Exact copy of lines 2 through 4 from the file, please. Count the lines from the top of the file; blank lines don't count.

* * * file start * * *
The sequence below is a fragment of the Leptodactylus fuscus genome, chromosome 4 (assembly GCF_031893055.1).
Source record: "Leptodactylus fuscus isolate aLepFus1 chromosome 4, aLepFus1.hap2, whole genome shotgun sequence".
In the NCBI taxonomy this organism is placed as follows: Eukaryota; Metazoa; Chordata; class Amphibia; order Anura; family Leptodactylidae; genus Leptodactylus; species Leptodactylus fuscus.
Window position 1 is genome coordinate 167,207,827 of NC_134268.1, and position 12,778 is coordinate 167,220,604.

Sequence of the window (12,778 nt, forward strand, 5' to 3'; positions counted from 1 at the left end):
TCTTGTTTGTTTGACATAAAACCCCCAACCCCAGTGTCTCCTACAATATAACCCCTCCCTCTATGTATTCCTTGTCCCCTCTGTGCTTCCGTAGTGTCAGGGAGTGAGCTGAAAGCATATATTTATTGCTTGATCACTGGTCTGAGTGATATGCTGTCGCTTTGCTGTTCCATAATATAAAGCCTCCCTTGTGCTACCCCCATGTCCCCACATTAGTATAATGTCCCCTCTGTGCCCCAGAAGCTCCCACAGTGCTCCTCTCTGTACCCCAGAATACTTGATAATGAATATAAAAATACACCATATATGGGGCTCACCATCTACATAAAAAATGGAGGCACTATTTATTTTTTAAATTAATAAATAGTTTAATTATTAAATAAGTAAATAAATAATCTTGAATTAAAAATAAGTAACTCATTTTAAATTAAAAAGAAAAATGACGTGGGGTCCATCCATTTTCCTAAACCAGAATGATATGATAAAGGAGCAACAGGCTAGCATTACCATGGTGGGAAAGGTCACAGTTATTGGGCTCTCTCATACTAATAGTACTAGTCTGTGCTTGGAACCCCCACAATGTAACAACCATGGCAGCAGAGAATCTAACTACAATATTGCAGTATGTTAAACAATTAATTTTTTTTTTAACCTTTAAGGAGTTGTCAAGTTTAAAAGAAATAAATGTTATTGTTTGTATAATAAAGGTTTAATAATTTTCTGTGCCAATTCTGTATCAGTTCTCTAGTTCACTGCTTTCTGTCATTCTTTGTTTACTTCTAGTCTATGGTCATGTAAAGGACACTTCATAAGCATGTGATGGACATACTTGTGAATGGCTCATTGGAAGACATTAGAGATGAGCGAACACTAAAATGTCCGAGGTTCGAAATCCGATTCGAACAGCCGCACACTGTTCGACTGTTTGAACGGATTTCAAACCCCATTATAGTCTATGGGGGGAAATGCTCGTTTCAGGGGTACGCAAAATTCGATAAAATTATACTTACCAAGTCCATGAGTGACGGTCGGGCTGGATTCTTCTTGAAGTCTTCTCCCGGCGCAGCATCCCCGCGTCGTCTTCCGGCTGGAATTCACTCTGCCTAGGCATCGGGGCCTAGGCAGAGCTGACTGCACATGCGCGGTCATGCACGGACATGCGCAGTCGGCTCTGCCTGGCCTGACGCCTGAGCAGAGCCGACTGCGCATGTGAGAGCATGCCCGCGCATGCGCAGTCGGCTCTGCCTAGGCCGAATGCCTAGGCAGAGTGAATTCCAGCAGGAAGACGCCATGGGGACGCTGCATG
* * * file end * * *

Source record: "Leptodactylus fuscus isolate aLepFus1 chromosome 4, aLepFus1.hap2, whole genome shotgun sequence".
In the NCBI taxonomy this organism is placed as follows: Eukaryota; Metazoa; Chordata; class Amphibia; order Anura; family Leptodactylidae; genus Leptodactylus; species Leptodactylus fuscus.
Window position 1 is genome coordinate 167,207,827 of NC_134268.1, and position 12,778 is coordinate 167,220,604.